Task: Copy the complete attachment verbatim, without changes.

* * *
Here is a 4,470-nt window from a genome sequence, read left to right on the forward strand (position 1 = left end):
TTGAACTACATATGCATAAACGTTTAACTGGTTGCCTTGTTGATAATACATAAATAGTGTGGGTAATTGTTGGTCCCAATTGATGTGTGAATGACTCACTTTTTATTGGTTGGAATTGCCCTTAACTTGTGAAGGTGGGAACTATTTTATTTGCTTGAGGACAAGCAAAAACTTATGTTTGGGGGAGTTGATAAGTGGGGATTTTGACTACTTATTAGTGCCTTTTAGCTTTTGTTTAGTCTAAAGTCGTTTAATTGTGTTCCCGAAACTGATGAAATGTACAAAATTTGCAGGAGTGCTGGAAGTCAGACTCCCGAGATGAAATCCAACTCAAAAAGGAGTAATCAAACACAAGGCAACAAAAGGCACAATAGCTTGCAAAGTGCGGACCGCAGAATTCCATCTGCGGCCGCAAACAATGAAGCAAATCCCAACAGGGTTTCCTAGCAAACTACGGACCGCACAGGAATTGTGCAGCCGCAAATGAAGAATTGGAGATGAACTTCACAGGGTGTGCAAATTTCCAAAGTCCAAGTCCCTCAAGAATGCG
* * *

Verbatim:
Here is a 4,470-nt window from a genome sequence, read left to right on the forward strand (position 1 = left end):
TTGAACTACATATGCATAAACGTTTAACTGGTTGCCTTGTTGATAATACATAAATAGTGTGGGTAATTGTTGGTCCCAATTGATGTGTGAATGACTCACTTTTTATTGGTTGGAATTGCCCTTAACTTGTGAAGGTGGGAACTATTTTATTTGCTTGAGGACAAGCAAAAACTTATGTTTGGGGGAGTTGATAAGTGGGGATTTTGACTACTTATTAGTGCCTTTTAGCTTTTGTTTAGTCTAAAGTCGTTTAATTGTGTTCCCGAAACTGATGAAATGTACAAAATTTGCAGGAGTGCTGGAAGTCAGACTCCCGAGATGAAATCCAACTCAAAAAGGAGTAATCAAACACAAGGCAACAAAAGGCACAATAGCTTGCAAAGTGCGGACCGCAGAATTCCATCTGCGGCCGCAAACAATGAAGCAAATCCCAACAGGGTTTCCTAGCAAACTACGGACCGCACAGGAATTGTGCAGCCGCAAATGAAGAATTGGAGATGAACTTCACAGGGTGTGCAAATTTCCAAAGTCCAAGTCCCTCAAGAATGCG